Growth for growth’s sake is rarely a good thing. It’s been said many times and in many ways that Whistler is overbuilt for tourism, that there are just too many hotel rooms and beds to fill and the level of competition is keeping rates down.
As a result, Whistler is at a crossroads where we can either hold fast to our bed unit cap or try to develop our way back into some kind balance — an approach that could potentially damage destination tourism, which we now know is about 85 per cent of the local economy.
In the end, the “should we stay or should we grow” dilemma had a lot to do with council’s decision on the proposed Whistler International Campus. The number of bed units requested was just too many for councillors to consider without an extraordinary community benefit.
All credit to Doug Player for creating a vision of what the WIC could look like and the benefits it could bring to Whistler. He worked hard for six years to develop the plans, but the sheer size of this proposal worked against it as much as the location.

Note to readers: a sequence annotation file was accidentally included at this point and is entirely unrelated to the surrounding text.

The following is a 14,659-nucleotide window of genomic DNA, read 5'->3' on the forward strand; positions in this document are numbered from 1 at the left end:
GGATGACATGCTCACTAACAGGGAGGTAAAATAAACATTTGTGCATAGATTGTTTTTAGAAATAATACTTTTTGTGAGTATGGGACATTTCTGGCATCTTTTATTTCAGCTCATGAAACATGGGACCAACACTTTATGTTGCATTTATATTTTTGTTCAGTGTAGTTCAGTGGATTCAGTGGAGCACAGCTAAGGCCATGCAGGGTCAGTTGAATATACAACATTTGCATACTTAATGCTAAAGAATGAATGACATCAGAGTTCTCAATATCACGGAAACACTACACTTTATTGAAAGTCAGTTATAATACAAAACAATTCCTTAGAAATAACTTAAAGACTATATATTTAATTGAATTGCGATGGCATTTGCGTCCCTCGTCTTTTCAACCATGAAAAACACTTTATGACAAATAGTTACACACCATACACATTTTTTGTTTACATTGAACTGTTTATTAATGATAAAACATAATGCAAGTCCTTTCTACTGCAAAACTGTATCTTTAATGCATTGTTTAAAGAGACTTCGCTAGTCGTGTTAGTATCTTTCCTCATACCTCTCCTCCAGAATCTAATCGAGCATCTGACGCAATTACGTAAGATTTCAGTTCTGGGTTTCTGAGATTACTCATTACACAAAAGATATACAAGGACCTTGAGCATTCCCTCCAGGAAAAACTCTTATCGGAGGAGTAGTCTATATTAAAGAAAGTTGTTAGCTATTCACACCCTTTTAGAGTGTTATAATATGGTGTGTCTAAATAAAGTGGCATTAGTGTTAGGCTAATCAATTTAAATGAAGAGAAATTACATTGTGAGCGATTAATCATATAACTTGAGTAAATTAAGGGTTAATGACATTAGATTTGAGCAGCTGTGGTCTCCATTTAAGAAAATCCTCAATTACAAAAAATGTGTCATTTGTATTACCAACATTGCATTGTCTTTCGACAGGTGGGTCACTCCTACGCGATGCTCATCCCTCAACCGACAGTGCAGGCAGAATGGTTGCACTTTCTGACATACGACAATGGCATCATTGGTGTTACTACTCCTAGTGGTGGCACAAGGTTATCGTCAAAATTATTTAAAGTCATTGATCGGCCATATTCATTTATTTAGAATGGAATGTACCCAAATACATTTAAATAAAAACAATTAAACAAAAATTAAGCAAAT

History will tell if council made the right decision, but at the very least it will be said that council protected Whistler’s key interests and industries. Council also made it clear that they weren’t voting against the concept of higher education, but against a private project too big for Whistler’s plans.
Council’s decision clearly set a tone for moving ahead. Everybody wants to grow the economy and increase visitor numbers, but it seems that the new mandate is to accomplish that with the infrastructure and development rights we already have. Education should be part of that growth mix, using existing facilities and beds — open boardrooms and hotel rooms, or at least undeveloped bed units that are still on the books.
To that end, a successful diversification plan might actually result in a shrinking of the resort. Hotel rooms could be repurposed for education and other diversification projects, cutting down on the total inventory and increasing occupancy rates in the process. It’s a system of growing without growth, maximizing resources the same way that diversifying into summer tourism boosted the local economy without requiring much in the way of new infrastructure.
Municipal Chief Administrative Officer Mike Furey said at least two additional higher education proposals are in the works, and we’ve seen a lot of other interesting proposals recently in the areas of cultural tourism, senior tours, conference business and enterprise start-ups.
Diversification is already happening in countless small ways that add to the resort without adding much of anything at all. The WIC proposal was not Whistler’s only hope moving forward.
— Andrew Mitchell